As well as being one to hand to the aspiring young cricketers, it is also one to hand to the reluctant reader who has to read it and decide whether it is a series worth purchasing for the library’s collection.  Among all the other series available, what will make this one stand out and appeal to many, making it a worthwhile investment?  

 

Two Puggles

Two Puggles

Two Puggles

 

 

 

 

 

 

 

 

 

 

 

Two Puggles

Michelle Guzel

Andrew Plant

Ford Street, 2022

32pp., pbk., RRP $A16.95

9781922696168

When Spike and Ducky hatched they looked exactly the same, but as they began to grow, Spike got spiky and Ducky didn’t.  And that’s not all that changes.  How can “two brothers from the same mother” be so different?

This is an intriguing story about two of Australia’s unique creatures – the echidna and the platypus – who actually have more in common than it looks.  With overtones of both Hans Christian Andersen’s story of the ugly duckling and Eastman’s Are You My Mother?, it introduces the two monotremes in an entertaining way while also offering lots of information about them so little ones can learn.  Accompanied by Andrew Plant’s (I’m-a-fan) realistic illustrations that that embed the twist in the plot that makes you think, it is a delightful story of friendship, co-operation and using your unique talents for the common good.

And just for your Monday morning entertainment…

A Is for Australian Reefs

A Is for Australian Reefs

A Is for Australian Reefs

 

 

 

 

 

 

 

 

 

 

A Is for Australian Reefs

Frané Lessac

Walker Books, 2022

48pp., hbk., RRP $A26.99

9781760652258

Like fortress walls, Australia is ringed by a series of reefs – among them, the Great Barrier Reef, The Great Southern Reef, Ninglaoo Reed and Montgomery Reef.  The reefs themselves are diverse formations and within them is the greatest diversity of life waiting to be explored.  So in this stunning new book, Frané Lessac takes the young reader on an alphabetical journey to meet some of those inhabitants. 

As with her other books such as A is for Australian Animals, this is a factastic tour  combining an overarching statements with more detailed information placed among her original illustrations, making it not only visually appealing but also easily accessible to readers of varying abilities.  So while we can get an overview of what a mollusc is, we then mean individuals like the giant clam, the cuttlefish, and the giant triton which eats the destructive crown-of-thorns starfish.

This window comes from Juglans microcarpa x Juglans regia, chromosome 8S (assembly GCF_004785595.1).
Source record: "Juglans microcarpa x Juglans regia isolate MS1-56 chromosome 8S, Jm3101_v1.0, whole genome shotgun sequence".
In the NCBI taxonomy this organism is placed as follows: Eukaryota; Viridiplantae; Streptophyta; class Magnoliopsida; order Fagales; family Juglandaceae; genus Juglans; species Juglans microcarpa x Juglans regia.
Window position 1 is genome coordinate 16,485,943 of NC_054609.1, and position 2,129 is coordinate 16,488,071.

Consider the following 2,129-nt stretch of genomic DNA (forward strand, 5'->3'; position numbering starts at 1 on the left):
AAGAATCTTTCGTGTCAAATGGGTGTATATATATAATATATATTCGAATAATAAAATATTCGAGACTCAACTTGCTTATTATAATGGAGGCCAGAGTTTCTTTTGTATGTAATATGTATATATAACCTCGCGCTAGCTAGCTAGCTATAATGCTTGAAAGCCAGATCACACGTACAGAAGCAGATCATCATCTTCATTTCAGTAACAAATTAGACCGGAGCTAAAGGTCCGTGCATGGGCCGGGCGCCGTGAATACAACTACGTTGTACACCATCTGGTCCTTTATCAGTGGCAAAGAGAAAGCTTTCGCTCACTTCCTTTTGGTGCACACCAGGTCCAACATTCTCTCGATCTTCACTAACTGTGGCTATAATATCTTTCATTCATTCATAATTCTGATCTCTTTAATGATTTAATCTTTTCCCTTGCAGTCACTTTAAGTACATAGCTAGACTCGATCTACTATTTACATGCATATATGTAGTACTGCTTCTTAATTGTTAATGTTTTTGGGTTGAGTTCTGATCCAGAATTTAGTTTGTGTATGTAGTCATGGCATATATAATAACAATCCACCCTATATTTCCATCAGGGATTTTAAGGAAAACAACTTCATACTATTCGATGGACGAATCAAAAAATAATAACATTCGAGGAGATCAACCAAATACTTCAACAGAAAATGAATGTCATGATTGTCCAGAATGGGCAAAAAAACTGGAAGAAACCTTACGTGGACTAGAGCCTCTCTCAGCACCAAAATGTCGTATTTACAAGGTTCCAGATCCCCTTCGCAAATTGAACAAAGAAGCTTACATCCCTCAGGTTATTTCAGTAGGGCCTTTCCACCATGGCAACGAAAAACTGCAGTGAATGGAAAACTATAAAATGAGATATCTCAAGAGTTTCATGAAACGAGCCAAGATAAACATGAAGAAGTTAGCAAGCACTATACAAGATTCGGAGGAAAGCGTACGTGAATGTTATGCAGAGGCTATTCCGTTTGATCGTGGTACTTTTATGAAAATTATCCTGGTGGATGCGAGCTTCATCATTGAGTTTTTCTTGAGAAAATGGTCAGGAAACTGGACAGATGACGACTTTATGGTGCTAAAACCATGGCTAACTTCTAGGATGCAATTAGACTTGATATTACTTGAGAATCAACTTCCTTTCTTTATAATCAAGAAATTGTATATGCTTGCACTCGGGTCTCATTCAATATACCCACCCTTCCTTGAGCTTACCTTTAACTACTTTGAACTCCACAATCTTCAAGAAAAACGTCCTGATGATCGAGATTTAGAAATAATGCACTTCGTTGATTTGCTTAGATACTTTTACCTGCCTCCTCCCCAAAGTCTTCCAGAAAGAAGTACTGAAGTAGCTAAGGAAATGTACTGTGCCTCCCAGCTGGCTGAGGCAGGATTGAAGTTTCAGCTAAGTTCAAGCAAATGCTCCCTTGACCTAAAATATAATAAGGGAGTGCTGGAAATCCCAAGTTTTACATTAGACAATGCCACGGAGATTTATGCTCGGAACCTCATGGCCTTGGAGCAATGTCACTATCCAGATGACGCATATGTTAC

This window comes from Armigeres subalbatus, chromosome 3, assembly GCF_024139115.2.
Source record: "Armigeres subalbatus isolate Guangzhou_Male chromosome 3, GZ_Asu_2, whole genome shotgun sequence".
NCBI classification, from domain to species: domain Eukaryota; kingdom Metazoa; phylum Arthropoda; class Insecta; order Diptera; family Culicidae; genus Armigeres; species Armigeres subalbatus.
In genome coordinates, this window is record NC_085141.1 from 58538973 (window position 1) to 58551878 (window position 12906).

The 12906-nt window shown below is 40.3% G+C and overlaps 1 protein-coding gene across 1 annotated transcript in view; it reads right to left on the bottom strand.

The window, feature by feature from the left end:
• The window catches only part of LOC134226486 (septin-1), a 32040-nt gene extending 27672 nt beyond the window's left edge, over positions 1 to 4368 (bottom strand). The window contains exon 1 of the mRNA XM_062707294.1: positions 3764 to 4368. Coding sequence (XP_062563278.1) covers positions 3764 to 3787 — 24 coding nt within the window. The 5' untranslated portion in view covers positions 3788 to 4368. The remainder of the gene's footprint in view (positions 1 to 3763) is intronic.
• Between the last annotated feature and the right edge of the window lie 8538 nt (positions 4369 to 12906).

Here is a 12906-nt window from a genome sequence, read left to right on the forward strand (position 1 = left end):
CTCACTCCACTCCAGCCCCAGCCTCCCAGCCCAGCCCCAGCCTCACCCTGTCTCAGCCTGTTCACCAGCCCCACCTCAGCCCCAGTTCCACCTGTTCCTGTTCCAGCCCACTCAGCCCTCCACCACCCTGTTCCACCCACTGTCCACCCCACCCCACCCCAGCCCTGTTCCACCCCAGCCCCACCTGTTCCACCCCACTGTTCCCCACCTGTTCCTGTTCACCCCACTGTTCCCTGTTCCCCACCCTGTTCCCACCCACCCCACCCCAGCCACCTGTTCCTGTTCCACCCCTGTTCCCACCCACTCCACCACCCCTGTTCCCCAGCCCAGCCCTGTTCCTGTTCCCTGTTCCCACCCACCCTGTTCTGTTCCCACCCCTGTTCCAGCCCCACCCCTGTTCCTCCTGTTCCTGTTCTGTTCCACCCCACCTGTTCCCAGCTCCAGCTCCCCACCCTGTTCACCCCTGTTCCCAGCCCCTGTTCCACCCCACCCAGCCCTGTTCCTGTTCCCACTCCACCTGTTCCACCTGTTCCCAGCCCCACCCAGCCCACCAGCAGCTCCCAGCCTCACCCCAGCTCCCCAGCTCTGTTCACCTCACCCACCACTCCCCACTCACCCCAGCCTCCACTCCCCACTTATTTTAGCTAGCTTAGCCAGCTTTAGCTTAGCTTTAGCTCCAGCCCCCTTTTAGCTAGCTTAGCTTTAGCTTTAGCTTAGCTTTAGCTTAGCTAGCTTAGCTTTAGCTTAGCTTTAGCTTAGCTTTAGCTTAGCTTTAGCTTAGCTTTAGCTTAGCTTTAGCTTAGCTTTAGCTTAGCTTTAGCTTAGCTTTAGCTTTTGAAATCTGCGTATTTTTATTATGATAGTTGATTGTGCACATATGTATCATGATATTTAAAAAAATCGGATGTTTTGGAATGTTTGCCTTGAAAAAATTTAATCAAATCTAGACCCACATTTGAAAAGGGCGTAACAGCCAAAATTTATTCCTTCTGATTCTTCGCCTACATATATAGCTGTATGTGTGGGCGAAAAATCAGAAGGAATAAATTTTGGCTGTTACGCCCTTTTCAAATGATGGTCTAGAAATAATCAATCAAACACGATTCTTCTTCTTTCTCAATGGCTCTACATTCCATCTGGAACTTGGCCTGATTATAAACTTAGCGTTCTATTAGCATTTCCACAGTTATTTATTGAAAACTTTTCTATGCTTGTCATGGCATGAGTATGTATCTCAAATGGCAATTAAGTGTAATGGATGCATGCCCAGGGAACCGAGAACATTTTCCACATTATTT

As one holiday period finishes and another looms, and Australians are travelling in their own backyards more and more, this is one to share so that children will not only be more aware of what’s in the waters they are likely to swim in, but be more inclined to protect them. 

Jørn’s Magnificent Imagination

Jørn’s Magnificent Imagination

Jørn’s Magnificent Imagination

 

 

 

 

 

 

 

 

 

 

Jørn’s Magnificent Imagination

Coral Vass

Nicky Johnston

EK Books, 2022

32pp., hbk., RRP $A24.99

It is the backdrop to the lives of so many, draws millions of visitors from around the world, and yet is so familiar now that many don’t even see it.

Who would have thought that such a magnificent structure could grow from a little boy playing with sailboats, watching swans land on water, collecting seashells and flowers, even playing with his breakfast orange peel?  And yet it did and in this beautiful retelling of the young life of  Jørn Utzon, the reader learns not only of the beginnings of one of the world’s most recognisable buildings but the power of the imagination, and the importance of letting dreams lead us into amazing places.

Where might today’s discovery take a young person in years to come? Even if it is a wet, indoors day, what might they build from “rubbish” that could become the start of something magnificent?  In 50 years, will a nation be celebrating their dreams as they are about to celebrate Jørn’s?